Mon, Mar 4 2024 4 March, 2024

Intercepted stolen Nigerian crude sparks environmental concern

Security operatives set ablaze a vessel with 800,000 litres of stolen Nigerian crude oil, sparking environmental concerns.

A crude oil tanker passing through African waters (Photo credit: Val Traveller/Adobe Stock)

Recently, security operatives from the Joint Task Force, Operation Delta Safe, collaborated with Tantita Security Services to publicly set a vessel carrying 800,000-litre drums of stolen Nigerian crude oil ablaze in the Escravos region of Delta State.

Valued at $86.8 million, the vessel, purportedly owned by a Nigerian-registered business, was travelling to Cameroon with the cargo when the captain and crew were detained. Officials also said the vessel had operated in stealth mode for the last 12 years.

Garba Muhammad, Chief Corporate Communications Officer at Nigerian National Petroleum Company (NNPCL), noted that destroying vessels involved in transporting stolen crude oil served as a strong deterrent.

Similarly, in May, a barge carrying more than 600 barrels of crude oil from illegal bunkering was confiscated and destroyed in Warri, Delta State, by the military and Tantita Security Services.

Considering its economy heavily depends on oil and gas, Nigerian crude oil theft has been a decade-long problem. It has had detrimental effects on Nigeria’s economy and national security, with unimaginable volumes of oil being stolen in the fossil fuels sector.

Crude oil theft is common in producing countries around the world. A United Nations report revealed that oil is the largest stolen natural resource globally, while fuel is the most smuggled natural resource costing $133 billion annually. The report also noted that oil theft equates to 5–7 percent of the global crude oil and petroleum fuel market.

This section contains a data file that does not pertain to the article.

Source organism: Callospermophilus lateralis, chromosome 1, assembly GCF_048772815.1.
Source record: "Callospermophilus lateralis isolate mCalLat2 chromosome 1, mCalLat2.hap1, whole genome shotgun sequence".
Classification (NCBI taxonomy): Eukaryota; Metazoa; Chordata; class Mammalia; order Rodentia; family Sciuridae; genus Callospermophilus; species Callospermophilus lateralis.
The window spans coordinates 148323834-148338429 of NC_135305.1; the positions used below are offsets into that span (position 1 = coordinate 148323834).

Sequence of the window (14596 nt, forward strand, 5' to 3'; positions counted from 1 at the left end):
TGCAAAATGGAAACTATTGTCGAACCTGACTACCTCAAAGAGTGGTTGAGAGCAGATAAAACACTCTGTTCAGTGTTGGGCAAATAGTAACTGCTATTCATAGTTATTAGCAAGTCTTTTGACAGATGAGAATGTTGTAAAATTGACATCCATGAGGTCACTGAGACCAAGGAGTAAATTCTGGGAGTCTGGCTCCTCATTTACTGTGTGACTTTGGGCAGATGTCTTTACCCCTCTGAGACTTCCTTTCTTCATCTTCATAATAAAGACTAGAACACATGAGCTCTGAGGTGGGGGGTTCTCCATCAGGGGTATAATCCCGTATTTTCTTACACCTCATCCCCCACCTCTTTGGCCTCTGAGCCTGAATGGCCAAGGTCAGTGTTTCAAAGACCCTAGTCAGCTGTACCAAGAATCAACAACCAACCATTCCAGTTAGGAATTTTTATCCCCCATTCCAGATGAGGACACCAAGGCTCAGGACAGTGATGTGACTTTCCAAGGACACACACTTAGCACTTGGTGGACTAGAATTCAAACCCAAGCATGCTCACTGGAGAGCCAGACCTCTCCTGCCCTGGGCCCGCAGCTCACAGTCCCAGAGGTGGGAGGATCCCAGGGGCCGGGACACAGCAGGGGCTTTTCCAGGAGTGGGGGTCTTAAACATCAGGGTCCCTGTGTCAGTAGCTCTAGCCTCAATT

In 2022, NNPCL said it uncovered an illegal oil connection from Forcados Terminal that operated for nine years, with about 600,000 barrels per day of oil lost in the same period. Government Ekpemupolo, popularly known as Tompolo, also reported that since the operation to stop oil theft on the waterways of Delta and Bayelsa states began, roughly 58 illegal oil points have been detected.

The Nigerian Extractive Industries Transparency Initiative (NEITI) said that Nigeria lost 619.7 million barrels of crude oil valued at N16.25 trillion ($46.16 billion) to crude oil theft between 2009 and 2020. Based on the report, the volume of crude oil stolen represented a loss of over 140 thousand barrels per day. Between 2009 and 2018, Nigeria lost 4.2 billion liters of petroleum products from refineries valued at $1.84 billion.

Environmental concerns

At COP27 last year, Former President Muhammadu Buhari made more commitments, on behalf of Nigeria, to tackle the global climate crisis. He also urged world leaders to stop the blame game and avoid delays in implementing efforts to tackle climate change. This is to reduce Nigeria’s greenhouse gas emissions while protecting the nation’s ecosystem and environment from the effects of climate change.